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Permanent Link: http://ufdc.ufl.edu/UF00084249/03324
 Material Information
Title: The Tribune.
Uniform Title: Tribune. (Nassau, Bahamas).
Added title page title: Nassau tribune
Physical Description: v. : ill. ; 58 cm.
Language: English
Publisher: Tribune
Publication Date: April 16, 1973
 Subjects
Genre: newspaper   ( sobekcm )
newspaper   ( marcgt )
Spatial Coverage: Bahamas
 Notes
General Note: Description based on: Vol. 79, no. 210 (Aug. 3, 1983); title from caption.
 Record Information
Source Institution: University of Florida
Holding Location: University of Florida
Rights Management: All rights reserved by the source institution and holding location.
Resource Identifier: oclc - 09994850
oclc - 9994850
System ID: UF00084249:03324

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ENJOY FREE CHAMPAGNE
ON ALL FLIGHTS TO FREEPORT
-TELEPHONE 77303/77778--


cIu


L rthun?


teid with Potmaster of ah.amas for postage concession within the B.hama.s Nassau and Bahama Islands Leading Newspaper


'DRASTIC MEASURES NEEDED OR THERE COULD BE

SERIOUS REPERCUSSIONS ON ECONOMY' WARNING


Lack of business reaches crisis 4--


By NICKI KELLY
BAHAMIAN HOTELIERS will have to change their
approach to the tourist industry if they are to weather in th e
the present crisis, a prominent member of the Bahamas -g-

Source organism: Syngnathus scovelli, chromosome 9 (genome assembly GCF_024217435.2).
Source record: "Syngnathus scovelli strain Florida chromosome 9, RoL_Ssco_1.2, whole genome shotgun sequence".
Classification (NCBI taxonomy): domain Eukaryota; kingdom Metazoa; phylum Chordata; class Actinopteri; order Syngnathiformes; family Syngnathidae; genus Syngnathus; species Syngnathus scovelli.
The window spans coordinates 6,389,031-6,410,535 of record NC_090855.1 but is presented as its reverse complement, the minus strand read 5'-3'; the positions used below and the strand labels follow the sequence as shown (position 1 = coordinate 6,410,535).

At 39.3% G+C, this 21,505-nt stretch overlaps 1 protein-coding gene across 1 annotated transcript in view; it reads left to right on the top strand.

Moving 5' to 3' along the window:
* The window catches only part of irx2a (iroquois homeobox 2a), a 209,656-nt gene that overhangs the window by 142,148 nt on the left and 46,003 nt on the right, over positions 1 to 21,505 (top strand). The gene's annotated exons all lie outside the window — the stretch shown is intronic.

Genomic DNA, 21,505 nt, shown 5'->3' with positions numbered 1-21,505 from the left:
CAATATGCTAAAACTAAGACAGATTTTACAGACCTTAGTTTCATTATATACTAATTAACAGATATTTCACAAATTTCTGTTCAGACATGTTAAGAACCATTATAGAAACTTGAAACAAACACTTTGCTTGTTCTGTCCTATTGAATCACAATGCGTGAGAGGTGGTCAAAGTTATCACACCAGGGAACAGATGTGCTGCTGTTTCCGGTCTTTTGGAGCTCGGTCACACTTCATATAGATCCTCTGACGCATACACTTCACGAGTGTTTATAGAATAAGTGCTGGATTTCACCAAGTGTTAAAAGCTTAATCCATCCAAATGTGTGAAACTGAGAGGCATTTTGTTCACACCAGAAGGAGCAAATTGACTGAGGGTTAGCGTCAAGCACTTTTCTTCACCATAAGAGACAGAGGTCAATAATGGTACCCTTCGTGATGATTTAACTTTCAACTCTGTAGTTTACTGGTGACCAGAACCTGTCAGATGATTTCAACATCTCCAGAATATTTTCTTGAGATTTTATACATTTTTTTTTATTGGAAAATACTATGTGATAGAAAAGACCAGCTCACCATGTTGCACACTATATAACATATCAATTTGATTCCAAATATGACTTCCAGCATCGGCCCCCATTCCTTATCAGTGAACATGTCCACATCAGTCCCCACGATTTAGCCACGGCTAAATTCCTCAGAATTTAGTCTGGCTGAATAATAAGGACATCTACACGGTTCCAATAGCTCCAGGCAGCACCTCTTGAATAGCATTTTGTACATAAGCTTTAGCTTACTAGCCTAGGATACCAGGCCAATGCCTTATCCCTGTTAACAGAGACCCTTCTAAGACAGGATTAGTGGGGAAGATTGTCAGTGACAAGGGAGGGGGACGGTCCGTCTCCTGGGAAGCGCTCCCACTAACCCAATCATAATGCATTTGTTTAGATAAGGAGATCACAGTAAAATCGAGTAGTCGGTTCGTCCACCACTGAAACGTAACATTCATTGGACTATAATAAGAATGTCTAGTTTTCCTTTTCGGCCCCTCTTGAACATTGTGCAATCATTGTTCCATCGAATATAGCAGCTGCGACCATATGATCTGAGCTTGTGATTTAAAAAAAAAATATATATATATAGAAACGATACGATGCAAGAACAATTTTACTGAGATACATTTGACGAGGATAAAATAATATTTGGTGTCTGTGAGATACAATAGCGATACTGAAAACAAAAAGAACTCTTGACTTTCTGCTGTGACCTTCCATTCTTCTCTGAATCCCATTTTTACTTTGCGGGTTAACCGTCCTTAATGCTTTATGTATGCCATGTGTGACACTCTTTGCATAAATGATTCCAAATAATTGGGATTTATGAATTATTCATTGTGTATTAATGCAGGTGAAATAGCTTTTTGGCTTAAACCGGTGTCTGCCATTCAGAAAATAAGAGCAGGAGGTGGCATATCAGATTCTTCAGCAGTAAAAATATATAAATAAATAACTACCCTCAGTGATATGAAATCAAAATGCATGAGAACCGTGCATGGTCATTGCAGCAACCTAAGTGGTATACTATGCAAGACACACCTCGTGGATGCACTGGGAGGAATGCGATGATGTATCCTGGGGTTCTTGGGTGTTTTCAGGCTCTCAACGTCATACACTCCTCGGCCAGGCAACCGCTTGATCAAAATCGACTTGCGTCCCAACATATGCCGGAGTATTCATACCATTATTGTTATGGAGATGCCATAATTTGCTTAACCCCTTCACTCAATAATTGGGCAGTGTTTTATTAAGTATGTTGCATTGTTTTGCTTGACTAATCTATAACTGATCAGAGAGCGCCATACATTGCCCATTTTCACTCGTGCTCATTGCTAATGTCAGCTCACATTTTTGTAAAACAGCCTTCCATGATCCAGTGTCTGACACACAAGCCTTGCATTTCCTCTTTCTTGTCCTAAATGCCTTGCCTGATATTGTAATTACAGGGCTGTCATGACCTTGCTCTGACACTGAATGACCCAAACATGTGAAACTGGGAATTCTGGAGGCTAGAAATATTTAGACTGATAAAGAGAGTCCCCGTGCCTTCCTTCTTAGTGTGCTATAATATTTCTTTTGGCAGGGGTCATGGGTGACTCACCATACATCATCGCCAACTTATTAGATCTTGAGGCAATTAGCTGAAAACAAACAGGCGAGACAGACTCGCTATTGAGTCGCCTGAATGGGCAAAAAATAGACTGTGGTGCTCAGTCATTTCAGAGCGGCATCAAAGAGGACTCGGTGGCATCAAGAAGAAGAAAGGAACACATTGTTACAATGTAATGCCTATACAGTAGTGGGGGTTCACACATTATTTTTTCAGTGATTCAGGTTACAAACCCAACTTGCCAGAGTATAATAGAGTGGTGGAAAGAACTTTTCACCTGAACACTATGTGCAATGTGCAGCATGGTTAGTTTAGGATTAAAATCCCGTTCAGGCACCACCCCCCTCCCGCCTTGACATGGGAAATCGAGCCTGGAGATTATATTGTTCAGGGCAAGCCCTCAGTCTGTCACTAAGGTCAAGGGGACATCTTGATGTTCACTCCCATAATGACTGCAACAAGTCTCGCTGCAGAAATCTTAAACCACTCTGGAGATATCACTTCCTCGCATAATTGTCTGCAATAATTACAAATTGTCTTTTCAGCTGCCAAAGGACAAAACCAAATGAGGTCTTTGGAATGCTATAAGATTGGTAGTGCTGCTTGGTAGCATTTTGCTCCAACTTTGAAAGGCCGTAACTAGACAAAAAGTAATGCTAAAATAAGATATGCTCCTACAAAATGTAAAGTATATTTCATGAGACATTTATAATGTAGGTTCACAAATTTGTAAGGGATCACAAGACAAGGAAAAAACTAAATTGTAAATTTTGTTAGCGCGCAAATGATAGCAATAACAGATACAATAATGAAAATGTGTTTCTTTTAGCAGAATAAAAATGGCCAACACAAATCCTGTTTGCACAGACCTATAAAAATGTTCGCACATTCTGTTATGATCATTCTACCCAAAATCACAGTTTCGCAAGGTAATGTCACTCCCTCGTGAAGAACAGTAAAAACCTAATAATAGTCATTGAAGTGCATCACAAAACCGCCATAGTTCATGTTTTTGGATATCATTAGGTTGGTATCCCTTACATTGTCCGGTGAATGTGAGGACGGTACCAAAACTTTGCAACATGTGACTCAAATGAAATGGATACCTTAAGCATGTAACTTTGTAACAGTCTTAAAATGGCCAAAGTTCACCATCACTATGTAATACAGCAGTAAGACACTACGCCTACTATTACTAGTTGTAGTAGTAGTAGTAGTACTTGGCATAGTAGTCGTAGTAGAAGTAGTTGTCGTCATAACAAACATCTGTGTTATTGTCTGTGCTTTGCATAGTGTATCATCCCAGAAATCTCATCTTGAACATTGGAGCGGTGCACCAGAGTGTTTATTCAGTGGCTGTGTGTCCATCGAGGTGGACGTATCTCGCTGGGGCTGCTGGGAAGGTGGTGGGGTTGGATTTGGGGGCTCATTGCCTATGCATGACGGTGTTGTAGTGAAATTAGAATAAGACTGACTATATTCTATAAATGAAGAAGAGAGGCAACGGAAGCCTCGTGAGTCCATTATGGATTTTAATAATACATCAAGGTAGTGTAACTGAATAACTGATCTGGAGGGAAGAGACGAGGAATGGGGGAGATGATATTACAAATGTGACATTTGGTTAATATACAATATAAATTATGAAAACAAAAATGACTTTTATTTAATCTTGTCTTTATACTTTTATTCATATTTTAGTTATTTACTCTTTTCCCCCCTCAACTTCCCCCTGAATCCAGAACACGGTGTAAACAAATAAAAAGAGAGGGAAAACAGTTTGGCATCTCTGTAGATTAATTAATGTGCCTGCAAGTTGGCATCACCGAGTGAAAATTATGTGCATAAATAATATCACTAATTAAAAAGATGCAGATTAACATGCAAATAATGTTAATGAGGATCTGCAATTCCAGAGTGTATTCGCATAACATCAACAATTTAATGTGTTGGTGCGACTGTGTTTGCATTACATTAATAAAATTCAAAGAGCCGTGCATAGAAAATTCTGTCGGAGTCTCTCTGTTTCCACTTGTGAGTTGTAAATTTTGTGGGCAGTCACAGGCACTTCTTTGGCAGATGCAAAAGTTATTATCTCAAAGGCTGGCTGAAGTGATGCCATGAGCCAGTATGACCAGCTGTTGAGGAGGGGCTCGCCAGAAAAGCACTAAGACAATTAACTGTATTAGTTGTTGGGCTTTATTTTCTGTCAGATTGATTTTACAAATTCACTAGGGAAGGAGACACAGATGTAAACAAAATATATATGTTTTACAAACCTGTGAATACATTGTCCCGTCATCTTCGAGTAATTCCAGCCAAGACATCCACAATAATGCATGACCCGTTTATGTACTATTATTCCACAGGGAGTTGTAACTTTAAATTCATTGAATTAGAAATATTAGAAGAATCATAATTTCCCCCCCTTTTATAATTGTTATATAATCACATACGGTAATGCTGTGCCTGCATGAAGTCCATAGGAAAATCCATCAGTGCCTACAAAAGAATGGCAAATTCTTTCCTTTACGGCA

LNALY MAIXiSN fLII ii
NASSAU ONLY


Hotel Association said today.
The Tribune spoke with
several Association members
today, and the consensus was
that the Bahamas is running
into heavy water in
competition with other resorts,
and that unless drastic
measures are taken there could
be serious repercussions on the
economy.
Both the Ministry of
Tourism and the hoteliers are
sufficiently concerned by the
first quarter's poor showing to
consider an in depth study of
the hotel industry a matter of
urgency.
While some of the hotels,
notably those on Paradise
Island, are managing to stay
afloat, all of the large ones on
New Providence are having
financial problems, the severest
of which is being experienced
by the Sonesta Beach.
However the manager of
the Nassau affiliate of another
international chain admitted
that business at the moment
was "miserable" and that after
Easter it was "alarming".
CRITICAL
"This hotel has been given
number one priority by the
chain, but it is still regarded as
the really 'critical' hotel in the
international division," its
manager said.
All the hoteliers questioned
said it was difficult to pinpoint
any one area or situation that
could have brought about the
present occupandw- crisis.
They named a number of
possible considerations a
shift in popular taste, high
room and food prices in a
predominantly package
market, news stories tending to
show the Bahamas in a bad
light and more recently, the
increases in customs duties and
emergency tax, which will send
food prices still higher.
The hotelier, urging a new
approach in outlook, has
managed to keep his hotel
filled with group business.